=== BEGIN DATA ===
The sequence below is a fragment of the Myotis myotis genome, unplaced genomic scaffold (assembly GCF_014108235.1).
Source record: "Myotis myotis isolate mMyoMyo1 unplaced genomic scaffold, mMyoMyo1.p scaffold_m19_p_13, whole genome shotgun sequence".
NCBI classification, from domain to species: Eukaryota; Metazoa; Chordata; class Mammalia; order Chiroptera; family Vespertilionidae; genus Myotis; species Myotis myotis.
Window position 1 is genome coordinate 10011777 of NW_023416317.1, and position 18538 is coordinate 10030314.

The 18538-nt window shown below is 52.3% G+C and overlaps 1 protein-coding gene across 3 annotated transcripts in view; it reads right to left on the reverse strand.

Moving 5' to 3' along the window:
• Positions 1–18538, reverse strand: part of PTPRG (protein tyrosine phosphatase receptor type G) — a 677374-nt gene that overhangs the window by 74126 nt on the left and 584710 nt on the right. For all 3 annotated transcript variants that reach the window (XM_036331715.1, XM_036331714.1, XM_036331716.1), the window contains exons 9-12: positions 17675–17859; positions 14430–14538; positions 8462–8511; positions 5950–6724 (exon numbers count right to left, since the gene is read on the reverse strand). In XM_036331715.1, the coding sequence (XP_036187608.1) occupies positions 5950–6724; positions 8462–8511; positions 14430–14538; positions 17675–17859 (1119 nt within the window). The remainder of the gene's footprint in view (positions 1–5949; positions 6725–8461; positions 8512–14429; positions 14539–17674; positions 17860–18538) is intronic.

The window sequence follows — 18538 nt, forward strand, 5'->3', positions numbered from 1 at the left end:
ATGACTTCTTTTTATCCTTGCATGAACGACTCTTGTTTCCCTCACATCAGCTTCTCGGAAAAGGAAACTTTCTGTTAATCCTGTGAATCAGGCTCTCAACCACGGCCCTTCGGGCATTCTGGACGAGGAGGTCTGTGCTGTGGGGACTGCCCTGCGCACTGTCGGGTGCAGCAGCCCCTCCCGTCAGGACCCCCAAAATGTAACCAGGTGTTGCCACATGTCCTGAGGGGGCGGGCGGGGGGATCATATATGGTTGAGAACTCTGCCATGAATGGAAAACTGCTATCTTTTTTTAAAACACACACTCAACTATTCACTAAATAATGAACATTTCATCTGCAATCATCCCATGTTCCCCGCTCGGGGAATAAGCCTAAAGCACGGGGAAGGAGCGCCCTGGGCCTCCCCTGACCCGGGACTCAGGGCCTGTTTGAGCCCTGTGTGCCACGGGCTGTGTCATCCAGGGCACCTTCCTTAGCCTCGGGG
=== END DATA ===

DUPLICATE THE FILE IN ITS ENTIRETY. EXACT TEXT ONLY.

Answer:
The sequence below is a fragment of the Myotis myotis genome, unplaced genomic scaffold (assembly GCF_014108235.1).
Source record: "Myotis myotis isolate mMyoMyo1 unplaced genomic scaffold, mMyoMyo1.p scaffold_m19_p_13, whole genome shotgun sequence".
NCBI classification, from domain to species: Eukaryota; Metazoa; Chordata; class Mammalia; order Chiroptera; family Vespertilionidae; genus Myotis; species Myotis myotis.
Window position 1 is genome coordinate 10011777 of NW_023416317.1, and position 18538 is coordinate 10030314.

The 18538-nt window shown below is 52.3% G+C and overlaps 1 protein-coding gene across 3 annotated transcripts in view; it reads right to left on the reverse strand.

Moving 5' to 3' along the window:
• Positions 1–18538, reverse strand: part of PTPRG (protein tyrosine phosphatase receptor type G) — a 677374-nt gene that overhangs the window by 74126 nt on the left and 584710 nt on the right. For all 3 annotated transcript variants that reach the window (XM_036331715.1, XM_036331714.1, XM_036331716.1), the window contains exons 9-12: positions 17675–17859; positions 14430–14538; positions 8462–8511; positions 5950–6724 (exon numbers count right to left, since the gene is read on the reverse strand). In XM_036331715.1, the coding sequence (XP_036187608.1) occupies positions 5950–6724; positions 8462–8511; positions 14430–14538; positions 17675–17859 (1119 nt within the window). The remainder of the gene's footprint in view (positions 1–5949; positions 6725–8461; positions 8512–14429; positions 14539–17674; positions 17860–18538) is intronic.

The window sequence follows — 18538 nt, forward strand, 5'->3', positions numbered from 1 at the left end:
ATGACTTCTTTTTATCCTTGCATGAACGACTCTTGTTTCCCTCACATCAGCTTCTCGGAAAAGGAAACTTTCTGTTAATCCTGTGAATCAGGCTCTCAACCACGGCCCTTCGGGCATTCTGGACGAGGAGGTCTGTGCTGTGGGGACTGCCCTGCGCACTGTCGGGTGCAGCAGCCCCTCCCGTCAGGACCCCCAAAATGTAACCAGGTGTTGCCACATGTCCTGAGGGGGCGGGCGGGGGGATCATATATGGTTGAGAACTCTGCCATGAATGGAAAACTGCTATCTTTTTTTAAAACACACACTCAACTATTCACTAAATAATGAACATTTCATCTGCAATCATCCCATGTTCCCCGCTCGGGGAATAAGCCTAAAGCACGGGGAAGGAGCGCCCTGGGCCTCCCCTGACCCGGGACTCAGGGCCTGTTTGAGCCCTGTGTGCCACGGGCTGTGTCATCCAGGGCACCTTCCTTAGCCTCGGGG